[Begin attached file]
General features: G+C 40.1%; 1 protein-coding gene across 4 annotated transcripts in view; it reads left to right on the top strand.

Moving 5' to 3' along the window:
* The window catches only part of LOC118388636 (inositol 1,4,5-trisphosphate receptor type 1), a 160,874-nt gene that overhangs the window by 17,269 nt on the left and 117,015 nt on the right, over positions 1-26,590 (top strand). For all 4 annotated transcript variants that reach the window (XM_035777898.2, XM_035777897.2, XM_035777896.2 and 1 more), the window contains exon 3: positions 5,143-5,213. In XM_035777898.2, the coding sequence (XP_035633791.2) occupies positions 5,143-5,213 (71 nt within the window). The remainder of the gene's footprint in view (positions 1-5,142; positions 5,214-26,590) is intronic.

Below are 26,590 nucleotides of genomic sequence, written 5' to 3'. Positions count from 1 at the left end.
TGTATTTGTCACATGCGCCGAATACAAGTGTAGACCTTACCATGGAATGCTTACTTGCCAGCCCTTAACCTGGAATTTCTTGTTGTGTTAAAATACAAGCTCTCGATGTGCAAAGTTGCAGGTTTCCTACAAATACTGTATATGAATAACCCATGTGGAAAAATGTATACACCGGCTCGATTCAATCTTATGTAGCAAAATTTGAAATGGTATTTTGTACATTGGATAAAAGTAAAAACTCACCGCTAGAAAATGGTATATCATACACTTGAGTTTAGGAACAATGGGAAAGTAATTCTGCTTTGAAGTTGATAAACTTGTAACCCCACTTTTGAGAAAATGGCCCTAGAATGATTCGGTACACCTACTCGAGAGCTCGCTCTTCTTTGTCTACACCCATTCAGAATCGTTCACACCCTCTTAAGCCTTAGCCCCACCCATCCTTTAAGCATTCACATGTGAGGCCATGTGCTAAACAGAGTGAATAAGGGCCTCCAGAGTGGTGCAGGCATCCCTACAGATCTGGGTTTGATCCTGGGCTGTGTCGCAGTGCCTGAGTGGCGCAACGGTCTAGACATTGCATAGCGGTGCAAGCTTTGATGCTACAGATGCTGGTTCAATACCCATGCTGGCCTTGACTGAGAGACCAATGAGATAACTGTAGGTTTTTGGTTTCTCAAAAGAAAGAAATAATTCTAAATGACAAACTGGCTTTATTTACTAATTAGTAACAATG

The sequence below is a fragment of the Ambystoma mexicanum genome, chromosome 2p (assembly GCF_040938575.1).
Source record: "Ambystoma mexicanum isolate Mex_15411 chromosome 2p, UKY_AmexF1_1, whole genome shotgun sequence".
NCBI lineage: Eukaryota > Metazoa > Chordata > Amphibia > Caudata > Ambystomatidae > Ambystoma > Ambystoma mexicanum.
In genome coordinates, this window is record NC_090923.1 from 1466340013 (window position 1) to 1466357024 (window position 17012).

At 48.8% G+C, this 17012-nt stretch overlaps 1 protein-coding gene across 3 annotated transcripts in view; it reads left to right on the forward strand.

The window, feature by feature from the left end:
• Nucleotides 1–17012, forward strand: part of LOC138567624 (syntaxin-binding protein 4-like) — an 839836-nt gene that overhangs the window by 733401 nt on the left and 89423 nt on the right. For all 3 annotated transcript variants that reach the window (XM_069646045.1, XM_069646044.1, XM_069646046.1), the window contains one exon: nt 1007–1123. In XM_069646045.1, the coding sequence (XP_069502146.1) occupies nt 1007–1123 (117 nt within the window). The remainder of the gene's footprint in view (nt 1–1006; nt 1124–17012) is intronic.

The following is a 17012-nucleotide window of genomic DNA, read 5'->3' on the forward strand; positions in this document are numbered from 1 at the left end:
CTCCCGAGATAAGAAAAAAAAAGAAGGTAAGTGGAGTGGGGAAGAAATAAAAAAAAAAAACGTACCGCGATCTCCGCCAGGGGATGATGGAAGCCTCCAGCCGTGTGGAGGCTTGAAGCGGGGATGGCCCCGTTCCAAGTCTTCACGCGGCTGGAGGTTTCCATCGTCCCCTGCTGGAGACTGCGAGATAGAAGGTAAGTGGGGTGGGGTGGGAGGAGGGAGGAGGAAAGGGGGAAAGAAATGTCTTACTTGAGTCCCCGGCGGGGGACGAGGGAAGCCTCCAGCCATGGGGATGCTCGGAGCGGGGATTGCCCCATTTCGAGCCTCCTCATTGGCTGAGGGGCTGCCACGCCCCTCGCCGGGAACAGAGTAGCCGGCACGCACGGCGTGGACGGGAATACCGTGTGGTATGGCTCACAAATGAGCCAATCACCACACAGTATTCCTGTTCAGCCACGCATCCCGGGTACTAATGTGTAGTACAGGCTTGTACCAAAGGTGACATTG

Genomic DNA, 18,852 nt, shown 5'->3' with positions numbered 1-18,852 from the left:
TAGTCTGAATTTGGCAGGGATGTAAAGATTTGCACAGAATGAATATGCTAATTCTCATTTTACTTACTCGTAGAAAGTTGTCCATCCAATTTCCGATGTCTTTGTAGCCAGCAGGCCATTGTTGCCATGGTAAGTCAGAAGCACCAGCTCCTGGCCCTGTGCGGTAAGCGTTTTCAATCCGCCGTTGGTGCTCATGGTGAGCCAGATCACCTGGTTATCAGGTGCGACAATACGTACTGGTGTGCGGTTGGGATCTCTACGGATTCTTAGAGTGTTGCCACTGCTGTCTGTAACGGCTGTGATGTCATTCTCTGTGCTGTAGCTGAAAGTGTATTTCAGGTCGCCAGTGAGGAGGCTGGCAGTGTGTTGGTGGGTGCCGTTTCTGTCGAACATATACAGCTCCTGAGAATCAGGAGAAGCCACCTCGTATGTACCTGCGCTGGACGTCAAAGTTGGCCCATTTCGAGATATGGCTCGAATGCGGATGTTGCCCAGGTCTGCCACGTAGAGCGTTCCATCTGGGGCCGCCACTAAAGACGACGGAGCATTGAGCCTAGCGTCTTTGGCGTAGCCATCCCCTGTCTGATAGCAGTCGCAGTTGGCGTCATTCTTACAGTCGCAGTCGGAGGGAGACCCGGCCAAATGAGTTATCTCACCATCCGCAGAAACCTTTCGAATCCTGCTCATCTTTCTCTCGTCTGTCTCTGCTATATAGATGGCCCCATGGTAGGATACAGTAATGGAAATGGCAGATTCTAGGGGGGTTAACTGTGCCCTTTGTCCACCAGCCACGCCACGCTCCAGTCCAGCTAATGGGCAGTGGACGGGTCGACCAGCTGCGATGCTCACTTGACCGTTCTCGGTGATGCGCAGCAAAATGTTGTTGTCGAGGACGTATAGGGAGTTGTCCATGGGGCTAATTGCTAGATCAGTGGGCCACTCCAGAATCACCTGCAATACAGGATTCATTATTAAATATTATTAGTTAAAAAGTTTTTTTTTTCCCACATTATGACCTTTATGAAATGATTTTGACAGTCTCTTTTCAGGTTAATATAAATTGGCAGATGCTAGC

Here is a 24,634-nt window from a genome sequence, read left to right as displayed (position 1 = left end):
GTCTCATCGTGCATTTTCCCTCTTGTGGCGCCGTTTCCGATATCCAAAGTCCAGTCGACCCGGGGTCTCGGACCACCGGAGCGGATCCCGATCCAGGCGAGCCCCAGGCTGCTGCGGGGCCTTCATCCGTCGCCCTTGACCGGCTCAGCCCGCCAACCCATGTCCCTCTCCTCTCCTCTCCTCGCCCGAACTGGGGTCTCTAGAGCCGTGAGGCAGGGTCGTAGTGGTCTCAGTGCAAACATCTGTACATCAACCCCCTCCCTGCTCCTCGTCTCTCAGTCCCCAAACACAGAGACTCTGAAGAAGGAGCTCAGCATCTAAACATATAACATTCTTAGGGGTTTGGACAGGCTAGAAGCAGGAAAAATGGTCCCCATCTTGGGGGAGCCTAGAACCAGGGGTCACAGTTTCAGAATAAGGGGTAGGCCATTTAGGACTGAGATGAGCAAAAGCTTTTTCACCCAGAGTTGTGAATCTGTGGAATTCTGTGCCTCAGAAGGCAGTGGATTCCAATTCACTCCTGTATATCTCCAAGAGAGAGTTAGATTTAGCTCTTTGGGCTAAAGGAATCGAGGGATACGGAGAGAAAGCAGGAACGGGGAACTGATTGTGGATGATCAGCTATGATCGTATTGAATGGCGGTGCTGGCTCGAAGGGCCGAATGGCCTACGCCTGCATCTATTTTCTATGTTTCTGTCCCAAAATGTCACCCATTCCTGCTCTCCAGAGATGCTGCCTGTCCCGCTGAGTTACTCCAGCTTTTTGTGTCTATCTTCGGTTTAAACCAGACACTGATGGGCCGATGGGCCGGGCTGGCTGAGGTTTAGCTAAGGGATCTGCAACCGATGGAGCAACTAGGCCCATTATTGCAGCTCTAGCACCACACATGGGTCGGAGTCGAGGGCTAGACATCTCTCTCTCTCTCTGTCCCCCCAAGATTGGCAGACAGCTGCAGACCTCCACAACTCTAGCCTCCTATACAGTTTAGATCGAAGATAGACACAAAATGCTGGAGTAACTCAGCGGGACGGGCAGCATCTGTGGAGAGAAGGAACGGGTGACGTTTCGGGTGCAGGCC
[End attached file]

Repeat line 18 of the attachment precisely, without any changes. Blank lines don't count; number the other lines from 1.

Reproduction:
GTCTCATCGTGCATTTTCCCTCTTGTGGCGCCGTTTCCGATATCCAAAGTCCAGTCGACCCGGGGTCTCGGACCACCGGAGCGGATCCCGATCCAGGCGAGCCCCAGGCTGCTGCGGGGCCTTCATCCGTCGCCCTTGACCGGCTCAGCCCGCCAACCCATGTCCCTCTCCTCTCCTCTCCTCGCCCGAACTGGGGTCTCTAGAGCCGTGAGGCAGGGTCGTAGTGGTCTCAGTGCAAACATCTGTACATCAACCCCCTCCCTGCTCCTCGTCTCTCAGTCCCCAAACACAGAGACTCTGAAGAAGGAGCTCAGCATCTAAACATATAACATTCTTAGGGGTTTGGACAGGCTAGAAGCAGGAAAAATGGTCCCCATCTTGGGGGAGCCTAGAACCAGGGGTCACAGTTTCAGAATAAGGGGTAGGCCATTTAGGACTGAGATGAGCAAAAGCTTTTTCACCCAGAGTTGTGAATCTGTGGAATTCTGTGCCTCAGAAGGCAGTGGATTCCAATTCACTCCTGTATATCTCCAAGAGAGAGTTAGATTTAGCTCTTTGGGCTAAAGGAATCGAGGGATACGGAGAGAAAGCAGGAACGGGGAACTGATTGTGGATGATCAGCTATGATCGTATTGAATGGCGGTGCTGGCTCGAAGGGCCGAATGGCCTACGCCTGCATCTATTTTCTATGTTTCTGTCCCAAAATGTCACCCATTCCTGCTCTCCAGAGATGCTGCCTGTCCCGCTGAGTTACTCCAGCTTTTTGTGTCTATCTTCGGTTTAAACCAGACACTGATGGGCCGATGGGCCGGGCTGGCTGAGGTTTAGCTAAGGGATCTGCAACCGATGGAGCAACTAGGCCCATTATTGCAGCTCTAGCACCACACATGGGTCGGAGTCGAGGGCTAGACATCTCTCTCTCTCTCTGTCCCCCCAAGATTGGCAGACAGCTGCAGACCTCCACAACTCTAGCCTCCTATACAGTTTAGATCGAAGATAGACACAAAATGCTGGAGTAACTCAGCGGGACGGGCAGCATCTGTGGAGAGAAGGAACGGGTGACGTTTCGGGTGCAGGCC